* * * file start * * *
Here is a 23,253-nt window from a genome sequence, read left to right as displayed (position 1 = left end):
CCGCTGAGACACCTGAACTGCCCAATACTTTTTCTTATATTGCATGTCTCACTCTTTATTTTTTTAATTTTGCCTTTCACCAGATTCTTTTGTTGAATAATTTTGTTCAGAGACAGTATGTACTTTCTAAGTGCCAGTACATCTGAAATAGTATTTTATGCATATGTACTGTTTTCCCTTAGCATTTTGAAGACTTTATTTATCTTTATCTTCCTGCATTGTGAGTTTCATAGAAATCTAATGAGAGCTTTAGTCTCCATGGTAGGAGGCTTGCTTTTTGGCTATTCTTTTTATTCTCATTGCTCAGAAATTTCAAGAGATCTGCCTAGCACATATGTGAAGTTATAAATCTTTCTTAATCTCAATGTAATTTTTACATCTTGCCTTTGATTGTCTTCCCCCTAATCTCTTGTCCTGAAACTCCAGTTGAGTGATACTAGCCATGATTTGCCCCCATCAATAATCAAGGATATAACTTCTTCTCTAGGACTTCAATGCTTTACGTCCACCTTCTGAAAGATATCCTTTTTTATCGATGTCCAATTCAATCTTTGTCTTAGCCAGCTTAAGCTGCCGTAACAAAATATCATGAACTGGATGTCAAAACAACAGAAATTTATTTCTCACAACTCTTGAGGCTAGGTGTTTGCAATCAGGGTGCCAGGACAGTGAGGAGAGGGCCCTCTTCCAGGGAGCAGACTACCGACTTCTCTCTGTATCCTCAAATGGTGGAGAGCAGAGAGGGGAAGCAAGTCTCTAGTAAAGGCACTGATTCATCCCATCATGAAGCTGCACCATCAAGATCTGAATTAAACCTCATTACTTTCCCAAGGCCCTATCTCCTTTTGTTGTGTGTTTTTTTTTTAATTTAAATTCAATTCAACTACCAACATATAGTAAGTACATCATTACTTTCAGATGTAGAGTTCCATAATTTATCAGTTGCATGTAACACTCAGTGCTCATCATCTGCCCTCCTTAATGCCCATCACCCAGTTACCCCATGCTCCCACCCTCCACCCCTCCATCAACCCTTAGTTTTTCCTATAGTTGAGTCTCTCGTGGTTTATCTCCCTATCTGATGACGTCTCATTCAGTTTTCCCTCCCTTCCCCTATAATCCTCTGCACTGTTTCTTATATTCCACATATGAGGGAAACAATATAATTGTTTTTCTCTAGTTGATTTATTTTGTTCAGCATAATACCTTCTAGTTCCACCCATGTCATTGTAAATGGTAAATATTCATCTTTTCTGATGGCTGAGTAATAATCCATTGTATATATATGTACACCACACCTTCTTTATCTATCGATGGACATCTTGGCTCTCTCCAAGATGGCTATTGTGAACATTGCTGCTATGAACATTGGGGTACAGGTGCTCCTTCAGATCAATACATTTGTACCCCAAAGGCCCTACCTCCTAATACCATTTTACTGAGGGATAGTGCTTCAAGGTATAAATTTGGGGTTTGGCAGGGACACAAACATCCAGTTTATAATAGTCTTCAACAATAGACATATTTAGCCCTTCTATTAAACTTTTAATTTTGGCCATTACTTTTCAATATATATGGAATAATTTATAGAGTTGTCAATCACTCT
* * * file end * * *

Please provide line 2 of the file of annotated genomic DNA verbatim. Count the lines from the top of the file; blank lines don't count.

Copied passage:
CCGCTGAGACACCTGAACTGCCCAATACTTTTTCTTATATTGCATGTCTCACTCTTTATTTTTTTAATTTTGCCTTTCACCAGATTCTTTTGTTGAATAATTTTGTTCAGAGACAGTATGTACTTTCTAAGTGCCAGTACATCTGAAATAGTATTTTATGCATATGTACTGTTTTCCCTTAGCATTTTGAAGACTTTATTTATCTTTATCTTCCTGCATTGTGAGTTTCATAGAAATCTAATGAGAGCTTTAGTCTCCATGGTAGGAGGCTTGCTTTTTGGCTATTCTTTTTATTCTCATTGCTCAGAAATTTCAAGAGATCTGCCTAGCACATATGTGAAGTTATAAATCTTTCTTAATCTCAATGTAATTTTTACATCTTGCCTTTGATTGTCTTCCCCCTAATCTCTTGTCCTGAAACTCCAGTTGAGTGATACTAGCCATGATTTGCCCCCATCAATAATCAAGGATATAACTTCTTCTCTAGGACTTCAATGCTTTACGTCCACCTTCTGAAAGATATCCTTTTTTATCGATGTCCAATTCAATCTTTGTCTTAGCCAGCTTAAGCTGCCGTAACAAAATATCATGAACTGGATGTCAAAACAACAGAAATTTATTTCTCACAACTCTTGAGGCTAGGTGTTTGCAATCAGGGTGCCAGGACAGTGAGGAGAGGGCCCTCTTCCAGGGAGCAGACTACCGACTTCTCTCTGTATCCTCAAATGGTGGAGAGCAGAGAGGGGAAGCAAGTCTCTAGTAAAGGCACTGATTCATCCCATCATGAAGCTGCACCATCAAGATCTGAATTAAACCTCATTACTTTCCCAAGGCCCTATCTCCTTTTGTTGTGTGTTTTTTTTTTAATTTAAATTCAATTCAACTACCAACATATAGTAAGTACATCATTACTTTCAGATGTAGAGTTCCATAATTTATCAGTTGCATGTAACACTCAGTGCTCATCATCTGCCCTCCTTAATGCCCATCACCCAGTTACCCCATGCTCCCACCCTCCACCCCTCCATCAACCCTTAGTTTTTCCTATAGTTGAGTCTCTCGTGGTTTATCTCCCTATCTGATGACGTCTCATTCAGTTTTCCCTCCCTTCCCCTATAATCCTCTGCACTGTTTCTTATATTCCACATATGAGGGAAACAATATAATTGTTTTTCTCTAGTTGATTTATTTTGTTCAGCATAATACCTTCTAGTTCCACCCATGTCATTGTAAATGGTAAATATTCATCTTTTCTGATGGCTGAGTAATAATCCATTGTATATATATGTACACCACACCTTCTTTATCTATCGATGGACATCTTGGCTCTCTCCAAGATGGCTATTGTGAACATTGCTGCTATGAACATTGGGGTACAGGTGCTCCTTCAGATCAATACATTTGTACCCCAAAGGCCCTACCTCCTAATACCATTTTACTGAGGGATAGTGCTTCAAGGTATAAATTTGGGGTTTGGCAGGGACACAAACATCCAGTTTATAATAGTCTTCAACAATAGACATATTTAGCCCTTCTATTAAACTTTTAATTTTGGCCATTACTTTTCAATATATATGGAATAATTTATAGAGTTGTCAATCACTCT